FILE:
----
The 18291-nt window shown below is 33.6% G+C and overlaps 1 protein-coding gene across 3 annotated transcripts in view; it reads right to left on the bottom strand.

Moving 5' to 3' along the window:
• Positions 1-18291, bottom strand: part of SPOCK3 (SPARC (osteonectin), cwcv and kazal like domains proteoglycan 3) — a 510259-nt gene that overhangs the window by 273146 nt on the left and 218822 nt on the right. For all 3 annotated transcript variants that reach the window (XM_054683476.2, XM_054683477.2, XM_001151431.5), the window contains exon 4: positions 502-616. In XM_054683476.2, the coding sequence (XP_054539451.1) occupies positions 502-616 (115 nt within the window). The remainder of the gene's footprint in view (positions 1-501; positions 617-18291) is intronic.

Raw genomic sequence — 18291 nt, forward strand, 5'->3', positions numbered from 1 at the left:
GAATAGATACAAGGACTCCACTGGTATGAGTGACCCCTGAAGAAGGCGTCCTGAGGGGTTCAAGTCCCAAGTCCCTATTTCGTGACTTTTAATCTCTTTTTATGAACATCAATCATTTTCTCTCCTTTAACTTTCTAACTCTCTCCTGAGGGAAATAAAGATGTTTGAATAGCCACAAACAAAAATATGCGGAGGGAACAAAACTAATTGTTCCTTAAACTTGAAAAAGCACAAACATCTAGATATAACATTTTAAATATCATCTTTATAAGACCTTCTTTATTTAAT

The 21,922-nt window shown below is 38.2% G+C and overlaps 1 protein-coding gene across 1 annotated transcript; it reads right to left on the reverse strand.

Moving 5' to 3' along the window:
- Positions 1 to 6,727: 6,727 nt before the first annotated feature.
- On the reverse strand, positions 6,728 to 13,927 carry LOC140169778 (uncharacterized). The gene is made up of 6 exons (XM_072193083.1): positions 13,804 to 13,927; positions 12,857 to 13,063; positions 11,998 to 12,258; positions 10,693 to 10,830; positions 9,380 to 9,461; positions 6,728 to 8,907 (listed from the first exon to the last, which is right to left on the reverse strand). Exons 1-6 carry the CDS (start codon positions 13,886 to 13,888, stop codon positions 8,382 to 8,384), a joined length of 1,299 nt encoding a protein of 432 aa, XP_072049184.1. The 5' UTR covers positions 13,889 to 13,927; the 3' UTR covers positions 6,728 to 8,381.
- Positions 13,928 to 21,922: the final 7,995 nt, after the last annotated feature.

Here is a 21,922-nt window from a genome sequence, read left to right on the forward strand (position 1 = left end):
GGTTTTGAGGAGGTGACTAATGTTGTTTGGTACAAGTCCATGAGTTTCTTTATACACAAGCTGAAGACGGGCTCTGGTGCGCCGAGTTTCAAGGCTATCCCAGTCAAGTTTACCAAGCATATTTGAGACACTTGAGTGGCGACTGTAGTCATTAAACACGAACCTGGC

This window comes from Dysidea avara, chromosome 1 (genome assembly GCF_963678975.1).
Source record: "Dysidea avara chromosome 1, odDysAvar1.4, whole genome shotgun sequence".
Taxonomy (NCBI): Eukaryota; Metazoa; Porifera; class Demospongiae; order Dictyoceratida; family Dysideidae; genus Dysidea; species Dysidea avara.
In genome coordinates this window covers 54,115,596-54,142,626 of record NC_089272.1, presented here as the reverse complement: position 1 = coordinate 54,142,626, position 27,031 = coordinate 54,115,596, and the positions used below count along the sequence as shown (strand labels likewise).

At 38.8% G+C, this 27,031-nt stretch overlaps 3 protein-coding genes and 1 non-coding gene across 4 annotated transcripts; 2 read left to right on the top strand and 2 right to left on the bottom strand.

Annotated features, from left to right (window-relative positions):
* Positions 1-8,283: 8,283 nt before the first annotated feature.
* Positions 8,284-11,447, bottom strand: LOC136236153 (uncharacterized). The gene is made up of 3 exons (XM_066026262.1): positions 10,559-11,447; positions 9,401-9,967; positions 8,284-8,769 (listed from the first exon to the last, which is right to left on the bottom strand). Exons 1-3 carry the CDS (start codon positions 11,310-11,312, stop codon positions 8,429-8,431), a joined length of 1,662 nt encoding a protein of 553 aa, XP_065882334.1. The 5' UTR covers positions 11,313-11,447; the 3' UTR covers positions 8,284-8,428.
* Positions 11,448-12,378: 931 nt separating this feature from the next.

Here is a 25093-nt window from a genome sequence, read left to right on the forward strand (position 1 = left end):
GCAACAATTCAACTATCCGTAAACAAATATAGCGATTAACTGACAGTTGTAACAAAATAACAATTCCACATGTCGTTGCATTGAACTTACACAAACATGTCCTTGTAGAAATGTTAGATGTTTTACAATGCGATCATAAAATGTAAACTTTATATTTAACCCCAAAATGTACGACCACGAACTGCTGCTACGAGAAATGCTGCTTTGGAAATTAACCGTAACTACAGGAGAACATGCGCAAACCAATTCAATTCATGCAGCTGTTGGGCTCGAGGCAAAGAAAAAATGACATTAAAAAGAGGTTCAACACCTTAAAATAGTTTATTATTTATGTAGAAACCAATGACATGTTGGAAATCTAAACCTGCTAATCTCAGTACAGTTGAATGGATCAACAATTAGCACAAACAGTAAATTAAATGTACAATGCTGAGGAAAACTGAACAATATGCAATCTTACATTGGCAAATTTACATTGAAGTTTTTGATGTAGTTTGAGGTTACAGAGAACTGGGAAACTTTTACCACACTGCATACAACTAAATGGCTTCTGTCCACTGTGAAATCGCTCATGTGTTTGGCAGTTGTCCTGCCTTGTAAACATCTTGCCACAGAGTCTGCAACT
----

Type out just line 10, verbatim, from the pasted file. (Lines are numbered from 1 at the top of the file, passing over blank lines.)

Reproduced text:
- Positions 13,928 to 21,922: the final 7,995 nt, after the last annotated feature.